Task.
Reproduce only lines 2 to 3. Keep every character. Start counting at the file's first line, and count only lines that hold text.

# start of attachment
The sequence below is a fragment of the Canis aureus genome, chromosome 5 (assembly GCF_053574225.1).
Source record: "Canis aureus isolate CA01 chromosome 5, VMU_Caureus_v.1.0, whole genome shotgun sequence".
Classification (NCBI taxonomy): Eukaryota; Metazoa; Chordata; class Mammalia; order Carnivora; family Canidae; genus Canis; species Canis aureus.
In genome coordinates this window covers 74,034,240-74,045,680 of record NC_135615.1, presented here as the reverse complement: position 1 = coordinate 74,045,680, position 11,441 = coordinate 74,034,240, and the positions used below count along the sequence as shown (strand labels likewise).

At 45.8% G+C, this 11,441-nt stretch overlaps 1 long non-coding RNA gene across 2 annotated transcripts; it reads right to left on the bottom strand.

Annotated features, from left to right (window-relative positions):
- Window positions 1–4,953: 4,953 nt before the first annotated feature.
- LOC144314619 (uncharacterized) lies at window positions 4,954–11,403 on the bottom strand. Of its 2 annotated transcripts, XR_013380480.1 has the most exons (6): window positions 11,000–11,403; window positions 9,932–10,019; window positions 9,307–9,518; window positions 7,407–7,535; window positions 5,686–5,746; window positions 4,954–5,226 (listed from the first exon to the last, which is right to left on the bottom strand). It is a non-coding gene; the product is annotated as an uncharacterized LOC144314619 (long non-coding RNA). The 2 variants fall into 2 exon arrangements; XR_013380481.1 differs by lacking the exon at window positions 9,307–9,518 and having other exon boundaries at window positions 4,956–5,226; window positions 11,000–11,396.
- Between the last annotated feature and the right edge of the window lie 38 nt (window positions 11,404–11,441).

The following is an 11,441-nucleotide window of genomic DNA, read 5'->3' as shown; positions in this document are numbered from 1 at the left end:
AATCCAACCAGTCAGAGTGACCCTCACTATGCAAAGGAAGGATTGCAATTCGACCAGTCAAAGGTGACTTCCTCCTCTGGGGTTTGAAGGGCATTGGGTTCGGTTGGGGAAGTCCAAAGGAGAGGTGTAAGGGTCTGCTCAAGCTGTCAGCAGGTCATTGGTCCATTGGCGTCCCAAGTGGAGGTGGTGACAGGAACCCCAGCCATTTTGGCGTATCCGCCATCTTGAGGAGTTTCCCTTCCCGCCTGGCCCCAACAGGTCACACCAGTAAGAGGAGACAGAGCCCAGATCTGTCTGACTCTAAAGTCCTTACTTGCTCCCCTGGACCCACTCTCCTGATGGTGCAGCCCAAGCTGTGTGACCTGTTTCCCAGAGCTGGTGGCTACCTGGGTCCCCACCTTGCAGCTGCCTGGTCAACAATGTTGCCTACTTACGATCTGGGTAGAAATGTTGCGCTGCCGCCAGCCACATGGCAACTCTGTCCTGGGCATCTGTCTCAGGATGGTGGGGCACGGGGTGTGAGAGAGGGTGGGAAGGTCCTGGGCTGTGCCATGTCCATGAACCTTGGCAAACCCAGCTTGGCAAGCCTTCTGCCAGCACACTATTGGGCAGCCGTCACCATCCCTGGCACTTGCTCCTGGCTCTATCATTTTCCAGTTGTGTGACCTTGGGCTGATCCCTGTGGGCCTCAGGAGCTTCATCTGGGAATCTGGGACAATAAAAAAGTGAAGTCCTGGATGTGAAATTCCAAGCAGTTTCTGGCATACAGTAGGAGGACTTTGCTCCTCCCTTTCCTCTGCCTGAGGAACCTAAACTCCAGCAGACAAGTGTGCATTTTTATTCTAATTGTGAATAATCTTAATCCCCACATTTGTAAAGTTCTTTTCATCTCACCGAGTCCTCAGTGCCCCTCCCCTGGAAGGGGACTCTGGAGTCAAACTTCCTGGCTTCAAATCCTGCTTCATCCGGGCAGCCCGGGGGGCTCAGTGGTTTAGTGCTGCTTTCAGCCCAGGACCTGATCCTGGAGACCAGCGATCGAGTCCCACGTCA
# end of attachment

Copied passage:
Source record: "Canis aureus isolate CA01 chromosome 5, VMU_Caureus_v.1.0, whole genome shotgun sequence".
Classification (NCBI taxonomy): Eukaryota; Metazoa; Chordata; class Mammalia; order Carnivora; family Canidae; genus Canis; species Canis aureus.